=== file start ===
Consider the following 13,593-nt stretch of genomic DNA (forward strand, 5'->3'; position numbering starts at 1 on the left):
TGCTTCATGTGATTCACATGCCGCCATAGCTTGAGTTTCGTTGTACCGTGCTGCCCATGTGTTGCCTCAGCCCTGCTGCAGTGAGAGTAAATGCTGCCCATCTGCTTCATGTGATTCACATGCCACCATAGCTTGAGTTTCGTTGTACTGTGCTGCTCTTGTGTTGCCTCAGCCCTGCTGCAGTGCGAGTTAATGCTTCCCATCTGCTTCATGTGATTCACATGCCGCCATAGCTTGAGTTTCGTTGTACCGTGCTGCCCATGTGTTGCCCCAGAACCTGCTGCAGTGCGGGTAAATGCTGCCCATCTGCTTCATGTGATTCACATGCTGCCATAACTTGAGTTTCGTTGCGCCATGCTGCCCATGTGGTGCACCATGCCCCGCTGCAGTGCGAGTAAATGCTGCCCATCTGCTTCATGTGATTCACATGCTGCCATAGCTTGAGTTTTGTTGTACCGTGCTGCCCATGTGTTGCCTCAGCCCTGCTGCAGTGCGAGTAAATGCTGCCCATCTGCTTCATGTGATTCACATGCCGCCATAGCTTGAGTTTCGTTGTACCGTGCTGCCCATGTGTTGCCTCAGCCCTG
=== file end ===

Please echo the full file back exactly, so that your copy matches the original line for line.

Consider the following 13,593-nt stretch of genomic DNA (forward strand, 5'->3'; position numbering starts at 1 on the left):
TGCTTCATGTGATTCACATGCCGCCATAGCTTGAGTTTCGTTGTACCGTGCTGCCCATGTGTTGCCTCAGCCCTGCTGCAGTGAGAGTAAATGCTGCCCATCTGCTTCATGTGATTCACATGCCACCATAGCTTGAGTTTCGTTGTACTGTGCTGCTCTTGTGTTGCCTCAGCCCTGCTGCAGTGCGAGTTAATGCTTCCCATCTGCTTCATGTGATTCACATGCCGCCATAGCTTGAGTTTCGTTGTACCGTGCTGCCCATGTGTTGCCCCAGAACCTGCTGCAGTGCGGGTAAATGCTGCCCATCTGCTTCATGTGATTCACATGCTGCCATAACTTGAGTTTCGTTGCGCCATGCTGCCCATGTGGTGCACCATGCCCCGCTGCAGTGCGAGTAAATGCTGCCCATCTGCTTCATGTGATTCACATGCTGCCATAGCTTGAGTTTTGTTGTACCGTGCTGCCCATGTGTTGCCTCAGCCCTGCTGCAGTGCGAGTAAATGCTGCCCATCTGCTTCATGTGATTCACATGCCGCCATAGCTTGAGTTTCGTTGTACCGTGCTGCCCATGTGTTGCCTCAGCCCTG